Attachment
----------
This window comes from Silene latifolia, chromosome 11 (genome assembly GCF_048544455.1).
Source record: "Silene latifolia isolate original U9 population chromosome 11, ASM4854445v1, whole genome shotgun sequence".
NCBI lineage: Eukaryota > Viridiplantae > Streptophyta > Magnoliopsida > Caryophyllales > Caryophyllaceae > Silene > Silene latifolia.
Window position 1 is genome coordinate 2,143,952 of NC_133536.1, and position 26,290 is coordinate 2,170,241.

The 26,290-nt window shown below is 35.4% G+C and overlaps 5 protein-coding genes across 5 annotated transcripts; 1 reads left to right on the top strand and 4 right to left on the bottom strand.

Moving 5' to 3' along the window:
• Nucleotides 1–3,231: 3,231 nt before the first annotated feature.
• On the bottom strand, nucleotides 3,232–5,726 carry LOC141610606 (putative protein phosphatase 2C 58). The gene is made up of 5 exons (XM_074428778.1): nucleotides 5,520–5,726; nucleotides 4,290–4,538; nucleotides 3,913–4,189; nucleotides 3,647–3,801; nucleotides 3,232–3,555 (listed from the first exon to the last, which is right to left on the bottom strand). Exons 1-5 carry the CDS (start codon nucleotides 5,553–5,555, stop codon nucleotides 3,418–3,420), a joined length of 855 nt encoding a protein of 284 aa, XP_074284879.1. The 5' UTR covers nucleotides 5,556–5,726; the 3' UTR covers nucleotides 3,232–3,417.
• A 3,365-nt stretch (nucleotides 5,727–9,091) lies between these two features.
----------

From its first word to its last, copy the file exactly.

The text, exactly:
This window comes from Silene latifolia, chromosome 11 (genome assembly GCF_048544455.1).
Source record: "Silene latifolia isolate original U9 population chromosome 11, ASM4854445v1, whole genome shotgun sequence".
NCBI lineage: Eukaryota > Viridiplantae > Streptophyta > Magnoliopsida > Caryophyllales > Caryophyllaceae > Silene > Silene latifolia.
Window position 1 is genome coordinate 2,143,952 of NC_133536.1, and position 26,290 is coordinate 2,170,241.

The 26,290-nt window shown below is 35.4% G+C and overlaps 5 protein-coding genes across 5 annotated transcripts; 1 reads left to right on the top strand and 4 right to left on the bottom strand.

Moving 5' to 3' along the window:
• Nucleotides 1–3,231: 3,231 nt before the first annotated feature.
• On the bottom strand, nucleotides 3,232–5,726 carry LOC141610606 (putative protein phosphatase 2C 58). The gene is made up of 5 exons (XM_074428778.1): nucleotides 5,520–5,726; nucleotides 4,290–4,538; nucleotides 3,913–4,189; nucleotides 3,647–3,801; nucleotides 3,232–3,555 (listed from the first exon to the last, which is right to left on the bottom strand). Exons 1-5 carry the CDS (start codon nucleotides 5,553–5,555, stop codon nucleotides 3,418–3,420), a joined length of 855 nt encoding a protein of 284 aa, XP_074284879.1. The 5' UTR covers nucleotides 5,556–5,726; the 3' UTR covers nucleotides 3,232–3,417.
• A 3,365-nt stretch (nucleotides 5,727–9,091) lies between these two features.